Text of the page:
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Litigation

REPORT MAY BOLSTER PUSH TO RESTRICT STATE USE OF PRIVATE LAWYERS

A U.S. Chamber of Commerce report could bolster efforts to pass new state laws that would increase scrutiny of the relationship between state attorneys general and private lawyers in filing lawsuits, including environmental cases. The industry group argues that state's use of private lawyers creates an inappropriate incentive to pursue unnecessary lawsuits, and legal experts say the study could prompt a renewal of efforts to restrict such arrangements.

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NEW CRIMINAL ENFORCEMENT OFFICE POLICY TO ADDRESS EEO COMPLAINTS

EPA's criminal enforcement chief Peter Murtha will soon issue a new policy on hiring, promotions and staff transfers to address Equal Employment Opportunity (EEO) complaints and longstanding concerns -- which were highlighted in a recent report on improving the program -- about the fairness of personnel decisions in the office, Murtha said in an interview with Inside Washington Publishers.

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69005

FORMER EPA GENERAL COUNSEL RECOMMENDS DATA QUALITY REFORMS

EPA's former general counsel is suggesting that the White House's Office of Management and Budget (OMB) require federal agencies to reference the Information Quality Act (IQA) in rulemaking preambles, effectively paving the way for certain data-based disputes to be challenged in federal court. The recommendation is likely to be controversial, and has already prompted protests from environmentalists who say the move could complicate ongoing efforts to clarify the role of courts in determining data quality.

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INDUSTRY FEARS RULING ON EPA REMINING RULE CREATES LEGAL LIMBO

A recent federal appellate decision invalidating an EPA rule easing Clean Water Act (CWA) effluent requirements for companies that remine once-abandoned coal mines leaves the industry in legal limbo because it also criticizes case-by-case permitting that could be required until the agency issues a new rule, an industry source says.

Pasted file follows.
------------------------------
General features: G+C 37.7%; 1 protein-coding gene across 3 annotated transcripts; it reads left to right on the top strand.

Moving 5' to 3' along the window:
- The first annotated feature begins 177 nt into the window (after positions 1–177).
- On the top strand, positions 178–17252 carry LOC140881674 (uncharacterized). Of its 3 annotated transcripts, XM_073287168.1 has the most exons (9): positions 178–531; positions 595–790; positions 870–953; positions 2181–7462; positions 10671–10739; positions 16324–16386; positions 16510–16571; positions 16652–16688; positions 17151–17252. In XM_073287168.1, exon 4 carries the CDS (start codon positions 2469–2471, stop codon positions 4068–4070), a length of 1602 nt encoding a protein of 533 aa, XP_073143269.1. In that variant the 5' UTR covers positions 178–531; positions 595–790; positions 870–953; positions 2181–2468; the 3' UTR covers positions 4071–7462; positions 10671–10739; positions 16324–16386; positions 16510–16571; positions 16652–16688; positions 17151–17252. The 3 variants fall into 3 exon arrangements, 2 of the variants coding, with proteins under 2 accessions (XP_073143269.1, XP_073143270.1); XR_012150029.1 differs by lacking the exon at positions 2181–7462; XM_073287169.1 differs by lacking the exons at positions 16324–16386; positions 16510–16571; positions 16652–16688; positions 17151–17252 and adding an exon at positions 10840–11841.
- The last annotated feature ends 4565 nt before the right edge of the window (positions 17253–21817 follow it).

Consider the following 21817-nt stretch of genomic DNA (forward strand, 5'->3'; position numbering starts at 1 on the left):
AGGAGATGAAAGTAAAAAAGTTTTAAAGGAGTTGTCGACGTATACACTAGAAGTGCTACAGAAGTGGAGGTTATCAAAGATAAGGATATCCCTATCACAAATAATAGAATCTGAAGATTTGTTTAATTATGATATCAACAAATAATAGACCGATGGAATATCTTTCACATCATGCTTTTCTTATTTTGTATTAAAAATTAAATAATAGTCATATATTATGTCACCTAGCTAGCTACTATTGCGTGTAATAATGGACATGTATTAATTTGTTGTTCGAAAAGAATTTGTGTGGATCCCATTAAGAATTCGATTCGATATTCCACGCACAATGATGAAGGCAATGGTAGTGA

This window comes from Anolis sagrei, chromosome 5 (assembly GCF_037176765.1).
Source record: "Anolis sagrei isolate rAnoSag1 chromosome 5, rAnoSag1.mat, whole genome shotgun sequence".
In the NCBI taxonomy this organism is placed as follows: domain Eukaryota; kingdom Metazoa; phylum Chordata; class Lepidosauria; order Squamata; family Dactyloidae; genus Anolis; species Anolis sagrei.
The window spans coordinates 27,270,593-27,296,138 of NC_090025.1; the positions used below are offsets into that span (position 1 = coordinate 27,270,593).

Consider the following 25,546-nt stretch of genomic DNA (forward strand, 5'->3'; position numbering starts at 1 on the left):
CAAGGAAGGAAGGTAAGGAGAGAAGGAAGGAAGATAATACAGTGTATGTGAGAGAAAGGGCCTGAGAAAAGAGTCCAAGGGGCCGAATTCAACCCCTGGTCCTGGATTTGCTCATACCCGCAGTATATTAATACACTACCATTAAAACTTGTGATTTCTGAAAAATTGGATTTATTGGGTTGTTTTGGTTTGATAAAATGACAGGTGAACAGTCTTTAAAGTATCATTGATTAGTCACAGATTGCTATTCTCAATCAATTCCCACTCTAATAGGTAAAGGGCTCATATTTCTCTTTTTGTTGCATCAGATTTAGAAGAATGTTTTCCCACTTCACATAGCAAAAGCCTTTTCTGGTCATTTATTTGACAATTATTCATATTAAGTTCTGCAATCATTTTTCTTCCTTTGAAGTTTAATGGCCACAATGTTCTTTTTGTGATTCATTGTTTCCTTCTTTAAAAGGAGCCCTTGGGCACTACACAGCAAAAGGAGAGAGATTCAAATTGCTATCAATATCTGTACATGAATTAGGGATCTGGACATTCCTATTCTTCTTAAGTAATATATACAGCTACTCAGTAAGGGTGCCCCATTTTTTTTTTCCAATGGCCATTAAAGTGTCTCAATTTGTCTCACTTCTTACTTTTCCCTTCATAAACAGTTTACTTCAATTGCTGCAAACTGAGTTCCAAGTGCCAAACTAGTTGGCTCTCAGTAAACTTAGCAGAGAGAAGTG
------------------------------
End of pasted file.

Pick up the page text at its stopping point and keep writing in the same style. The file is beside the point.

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69007

LANDMARK APPELLATE SUIT COULD EXPAND WHISTLEBLOWER PROTECTIONS

A federal appellate court is considering a landmark case that could expand whistleblower protections under federal environmental laws by clarifying whether an "authorized representative" of federal employees is allowed to challenge official retaliation for reporting environmental misconduct.

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LOS ANGELES JOINS SUIT TO FORCE DOE COMPLIANCE WITH EPA CLEANUP PACT

In a dispute over a contaminated California site, the city of Los Angeles has joined environmentalists in litigation to force the Department of Energy (DOE) to comply with a Clinton-era cleanup agreement with EPA that the agency claims it lacks the authority to enforce.

If the suit -- filed Oct. 21 in U.S. District Court for the District of Northern California -- is successful, it could force DOE compliance with strict Superfund cleanup standards at more than 100 contaminated sites nationwide.

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69023

D.C. CIRCUIT WEIGHS NEED TO CONSIDER EXPOSURE ROUTES FOR NPL LISTINGS

In a case of first impression that could have broad implications for future Superfund listings, a key federal appeals court will decide whether EPA must consider a chemical's likely exposure pathway when evaluating whether contaminated sites should be placed on the National Priorities List (NPL).

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REPORT MAY BOLSTER PUSH TO RESTRICT STATE USE OF PRIVATE LAWYERS

A U.S. Chamber of Commerce report could bolster efforts to pass new state laws that would increase scrutiny of the relationship between state attorneys general and private lawyers in filing lawsuits, including environmental cases. The industry group argues that state's use of private lawyers creates an inappropriate incentive to pursue unnecessary lawsuits, and legal experts say the study could prompt a renewal of efforts to restrict such arrangements.

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NEW CRIMINAL ENFORCEMENT OFFICE POLICY TO ADDRESS EEO COMPLAINTS

EPA's criminal enforcement chief Peter Murtha will soon issue a new policy on hiring, promotions and staff transfers to address Equal Employment Opportunity (EEO) complaints and longstanding concerns -- which were highlighted in a recent report on improving the program -- about the fairness of personnel decisions in the office, Murtha said in an interview with Inside EPA.

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Report Could Bolster Push To Restrict State Use Of Private Lawyers

A U.S. Chamber of Commerce report could bolster efforts to pass new state laws that would increase scrutiny of the relationship between state attorneys general and private lawyers in filing lawsuits, including environmental cases. The industry group argues that state's use of private lawyers creates an inappropriate incentive to pursue unnecessary lawsuits, and legal experts say the study could prompt a renewal of efforts to restrict such arrangements.

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